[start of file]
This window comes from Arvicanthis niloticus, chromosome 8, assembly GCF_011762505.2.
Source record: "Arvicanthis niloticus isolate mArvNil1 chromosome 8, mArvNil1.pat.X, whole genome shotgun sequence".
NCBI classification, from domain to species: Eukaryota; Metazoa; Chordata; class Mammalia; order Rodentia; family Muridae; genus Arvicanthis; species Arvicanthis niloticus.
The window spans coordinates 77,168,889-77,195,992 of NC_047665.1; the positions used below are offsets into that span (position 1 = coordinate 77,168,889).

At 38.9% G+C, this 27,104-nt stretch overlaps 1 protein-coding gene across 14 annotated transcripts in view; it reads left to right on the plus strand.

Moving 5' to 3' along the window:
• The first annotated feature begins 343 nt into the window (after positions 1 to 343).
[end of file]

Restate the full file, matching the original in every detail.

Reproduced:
This window comes from Arvicanthis niloticus, chromosome 8, assembly GCF_011762505.2.
Source record: "Arvicanthis niloticus isolate mArvNil1 chromosome 8, mArvNil1.pat.X, whole genome shotgun sequence".
NCBI classification, from domain to species: Eukaryota; Metazoa; Chordata; class Mammalia; order Rodentia; family Muridae; genus Arvicanthis; species Arvicanthis niloticus.
The window spans coordinates 77,168,889-77,195,992 of NC_047665.1; the positions used below are offsets into that span (position 1 = coordinate 77,168,889).

At 38.9% G+C, this 27,104-nt stretch overlaps 1 protein-coding gene across 14 annotated transcripts in view; it reads left to right on the plus strand.

Moving 5' to 3' along the window:
• The first annotated feature begins 343 nt into the window (after positions 1 to 343).